Stories from 25 March 2013
An interview with The Family Without Borders: Anna and Thomas Alboth, parents, travellers and bloggers, who've been around the Black Sea and around Central America with their two small daughters.
The Journalism School of Lille [fr], in partnership with Canal France International (CFI), set up a website for online resources on journalism: 24 hours in the life of a newsroom. The objective of the site is that anyone who so wishes can learn through the experience of media professionals. The...
Aminul Islam Sajib reports that Google featured Bangladeshi National Flag as a Doodle on the occasion of the Independence Day of Bangladesh (26th March, 1971) which was a long time demand from Bangladeshi netizens.
Babylas Serge de Souza wrote [fr] on his blog: Sub-Saharan Africa is the most expensive destination in the world for money transfer: the average cost of transfer from abroad reached 12.4% in 2012. The average cost of money transfers to Africa as a whole is around 12%, which is higher than...
On the evening of March 18, 2013 group of around 12 people [ru] unveiled a long black-and-white poster in the Red Square, reading “Go f*ck yourself with your registration”. They set off flares and shouted slogans, among which were “Down with the Chekist government!” and “Putin will be executed!”
Although Guatemala is taking a giant step towards justice by prosecuting former dictator Efraín Rios Montt for genocide, problems with violence and impunity continue unresolved. In less than one month, five indigenous and social leaders have been kidnapped and murdered by gangs of armed men in different regions of rural Guatemala.
24th March is observed as World Tuberculosis Day and this year, the various stakeholders dedicated to fight tuberculosis - government agencies, the medical community, NGOs and health activists, took time out to take stock of how India was faring in it's fight against the dreaded disease.
A raging fire that broke out in Dakar, Senegal in a crowded Islamic school room where students were sleeping killed at least nine children on the night of Sunday 3 March, 2013. The tragedy has highlighted just how tough living conditions for Quran school students, known as talibs, can be.
[I]n former Soviet Central Asia there is little debate that the root problem [of extremist beliefs] is “foreign ideas,” defined so broadly as to become a target of opportunity for both every political purpose and every local policeman or official’s ambition. Any sign of dissent from state policies or ideology <...> can be enough to bring the wrath of the state, sometimes with great violence.
24 hours in the life of a news room shares great ideas and resources with journalists working in print, TV, radio or on the web. It is available in five languages. For online journalism, it covers topics from news monitoring and HTML basics to traffic analysis tools and comments moderation.
Brazilian police violently evicted a group of indigenous people from a building they had occupied in Rio de Janeiro to make way for a sports museum, the latest in a series of evictions that have drawn criticism from human rights defenders as Brazil prepares to host the 2014 World Cup.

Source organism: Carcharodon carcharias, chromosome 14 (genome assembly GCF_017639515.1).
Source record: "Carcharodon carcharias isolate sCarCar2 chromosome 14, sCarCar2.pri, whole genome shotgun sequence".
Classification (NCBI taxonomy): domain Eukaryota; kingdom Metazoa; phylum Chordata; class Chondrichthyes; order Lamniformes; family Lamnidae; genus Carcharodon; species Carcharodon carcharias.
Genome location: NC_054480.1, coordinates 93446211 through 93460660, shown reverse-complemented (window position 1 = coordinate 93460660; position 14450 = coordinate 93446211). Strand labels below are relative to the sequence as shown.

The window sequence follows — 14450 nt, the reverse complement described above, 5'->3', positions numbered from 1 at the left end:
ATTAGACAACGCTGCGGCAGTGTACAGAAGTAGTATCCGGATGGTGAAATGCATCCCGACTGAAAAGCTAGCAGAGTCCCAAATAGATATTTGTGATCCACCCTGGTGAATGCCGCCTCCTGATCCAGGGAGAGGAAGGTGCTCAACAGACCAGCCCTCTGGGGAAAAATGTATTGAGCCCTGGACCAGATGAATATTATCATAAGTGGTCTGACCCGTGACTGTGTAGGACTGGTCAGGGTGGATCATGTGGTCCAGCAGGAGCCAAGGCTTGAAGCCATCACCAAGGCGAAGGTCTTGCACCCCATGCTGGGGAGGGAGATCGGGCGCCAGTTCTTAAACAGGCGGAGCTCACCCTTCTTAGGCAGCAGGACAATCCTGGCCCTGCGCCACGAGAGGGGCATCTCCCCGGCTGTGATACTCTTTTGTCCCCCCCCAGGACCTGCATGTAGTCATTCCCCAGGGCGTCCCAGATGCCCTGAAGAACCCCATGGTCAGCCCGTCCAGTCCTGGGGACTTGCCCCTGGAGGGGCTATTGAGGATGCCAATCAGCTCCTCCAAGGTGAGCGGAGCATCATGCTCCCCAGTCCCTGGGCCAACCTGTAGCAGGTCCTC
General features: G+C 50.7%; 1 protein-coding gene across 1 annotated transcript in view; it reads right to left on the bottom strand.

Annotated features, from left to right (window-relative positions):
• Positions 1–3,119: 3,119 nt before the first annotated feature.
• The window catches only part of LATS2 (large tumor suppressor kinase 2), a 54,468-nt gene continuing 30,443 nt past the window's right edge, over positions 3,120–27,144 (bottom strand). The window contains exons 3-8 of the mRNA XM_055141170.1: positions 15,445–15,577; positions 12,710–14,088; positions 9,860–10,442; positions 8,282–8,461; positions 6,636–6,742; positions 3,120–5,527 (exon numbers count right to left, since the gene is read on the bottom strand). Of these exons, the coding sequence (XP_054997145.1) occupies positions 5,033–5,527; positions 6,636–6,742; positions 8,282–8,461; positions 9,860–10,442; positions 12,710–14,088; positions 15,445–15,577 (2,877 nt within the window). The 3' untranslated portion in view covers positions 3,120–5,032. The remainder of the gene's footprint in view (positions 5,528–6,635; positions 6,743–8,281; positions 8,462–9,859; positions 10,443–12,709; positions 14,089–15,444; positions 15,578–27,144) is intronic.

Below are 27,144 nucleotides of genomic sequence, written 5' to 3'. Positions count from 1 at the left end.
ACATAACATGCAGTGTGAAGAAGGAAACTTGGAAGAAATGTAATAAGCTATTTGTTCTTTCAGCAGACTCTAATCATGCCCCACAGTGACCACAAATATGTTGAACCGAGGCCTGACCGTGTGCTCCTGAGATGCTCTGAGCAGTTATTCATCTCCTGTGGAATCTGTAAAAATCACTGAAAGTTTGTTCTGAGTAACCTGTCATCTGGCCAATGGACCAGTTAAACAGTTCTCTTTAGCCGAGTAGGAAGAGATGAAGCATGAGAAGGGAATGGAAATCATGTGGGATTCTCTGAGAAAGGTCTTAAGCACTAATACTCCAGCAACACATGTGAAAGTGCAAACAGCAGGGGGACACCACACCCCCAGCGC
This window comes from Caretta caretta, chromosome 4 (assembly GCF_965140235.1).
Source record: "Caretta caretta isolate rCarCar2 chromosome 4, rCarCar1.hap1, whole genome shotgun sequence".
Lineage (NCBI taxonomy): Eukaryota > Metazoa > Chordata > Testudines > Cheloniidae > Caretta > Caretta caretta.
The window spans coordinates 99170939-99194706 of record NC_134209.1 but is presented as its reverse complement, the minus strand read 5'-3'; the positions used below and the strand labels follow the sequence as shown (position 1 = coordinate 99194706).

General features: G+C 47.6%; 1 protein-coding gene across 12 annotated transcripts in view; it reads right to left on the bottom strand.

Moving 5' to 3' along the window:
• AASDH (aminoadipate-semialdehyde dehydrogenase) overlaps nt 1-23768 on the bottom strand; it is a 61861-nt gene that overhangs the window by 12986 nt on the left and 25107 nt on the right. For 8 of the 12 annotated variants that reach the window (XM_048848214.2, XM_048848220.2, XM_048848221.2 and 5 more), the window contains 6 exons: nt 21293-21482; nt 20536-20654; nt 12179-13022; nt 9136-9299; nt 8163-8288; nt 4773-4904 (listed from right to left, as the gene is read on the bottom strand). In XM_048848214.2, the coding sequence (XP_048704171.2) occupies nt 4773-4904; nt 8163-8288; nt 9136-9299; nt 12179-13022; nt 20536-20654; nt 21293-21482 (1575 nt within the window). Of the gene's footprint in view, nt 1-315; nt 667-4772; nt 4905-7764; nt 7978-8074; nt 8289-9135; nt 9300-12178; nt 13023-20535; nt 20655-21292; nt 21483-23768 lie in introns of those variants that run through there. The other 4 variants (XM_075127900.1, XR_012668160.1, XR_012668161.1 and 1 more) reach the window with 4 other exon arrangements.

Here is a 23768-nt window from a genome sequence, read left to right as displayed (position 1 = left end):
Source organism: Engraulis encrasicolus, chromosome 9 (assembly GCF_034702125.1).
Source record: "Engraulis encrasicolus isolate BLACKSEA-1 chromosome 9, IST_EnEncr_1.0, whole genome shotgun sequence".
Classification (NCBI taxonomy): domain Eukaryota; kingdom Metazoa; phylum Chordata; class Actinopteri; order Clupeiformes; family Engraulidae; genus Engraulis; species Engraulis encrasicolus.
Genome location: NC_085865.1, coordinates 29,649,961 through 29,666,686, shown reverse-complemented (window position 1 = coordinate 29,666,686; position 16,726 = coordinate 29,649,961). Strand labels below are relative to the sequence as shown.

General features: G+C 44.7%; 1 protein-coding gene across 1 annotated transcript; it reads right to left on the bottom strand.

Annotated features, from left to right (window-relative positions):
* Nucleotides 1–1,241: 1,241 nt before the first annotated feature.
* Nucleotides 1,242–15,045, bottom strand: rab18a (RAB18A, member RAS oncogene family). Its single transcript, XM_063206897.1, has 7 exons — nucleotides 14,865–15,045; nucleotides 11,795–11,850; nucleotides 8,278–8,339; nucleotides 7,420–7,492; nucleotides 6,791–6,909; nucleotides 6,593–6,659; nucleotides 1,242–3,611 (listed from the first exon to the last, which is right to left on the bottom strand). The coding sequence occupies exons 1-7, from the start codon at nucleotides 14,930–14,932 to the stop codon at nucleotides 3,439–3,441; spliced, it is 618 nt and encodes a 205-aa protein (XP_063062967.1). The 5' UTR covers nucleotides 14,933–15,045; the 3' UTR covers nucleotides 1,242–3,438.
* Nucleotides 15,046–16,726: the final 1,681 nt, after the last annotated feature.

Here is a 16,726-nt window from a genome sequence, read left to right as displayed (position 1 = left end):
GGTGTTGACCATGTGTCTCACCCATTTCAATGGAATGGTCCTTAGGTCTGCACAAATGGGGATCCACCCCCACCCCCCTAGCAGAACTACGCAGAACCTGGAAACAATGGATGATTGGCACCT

On Riyadh Bureau, Ahmed Al Omran writes: A member of the Saudi Shoura Council said today that he is going to sue a conservative writer for attacking him on Twitter. Shoura member Issa al-Ghaith said that “due to the escalation of offenses on Twitter and the necessity of legal action”...
Saudi Arabia, an Enemy of the Internet, is threatening to block a number of popular communication tools, such as Skype and mobile messaging service WhatsApp, unless the operating companies agree to infringe on the privacy of users and monitor them.
As a staunch critic of the United States and a leading figure of the left-wing revival across Latin America, Hugo Chávez Frías has undoubtedly left a remarkable footprint on contemporary international politics. But what will come of his legacy?
The Egyptian Institute for Freedom of Thought and Expression issued its first statement on digital freedom, a simplified research paper to propose definitions for digital rights and related principles which the paper summarised as: universal access, freedom of opinion and expression, the right to privacy, and the right to creativity, development and innovation.
As Tunisia works to secure a US$1.78 billion loan from the International Monetary Fund to cover next year's budget, the government has ignited anger across the country raising taxes and cutting subsidies at a time when the economy is struggling to recover from the country's Arab Spring uprising.
In China's Southern Guangdong province, a local University has been monitoring student conversation online and controlling their negative sentiment for the last 3 years.The news triggered outrage online; many think the university has violated student privacy and demanded a stop to the system.
Since 2010, Guangdong Baiyun University started running a “Students’ Internet and Social Media Information Monitoring” team to watch students’ online activities. More from Off Beat China.
The infographics on Ukraine's law enforcement that many Ukrainian Facebook users have been sharing this month tells us that the country's police force is a bit too numerous and has been receiving more and more state funding over the past few years.
The Eternal Pantomime sees disturbing parallels between the late Chinua Achebe's famous novel ‘Things Fall Apart’ and the political and social climate in Trinidad and Tobago.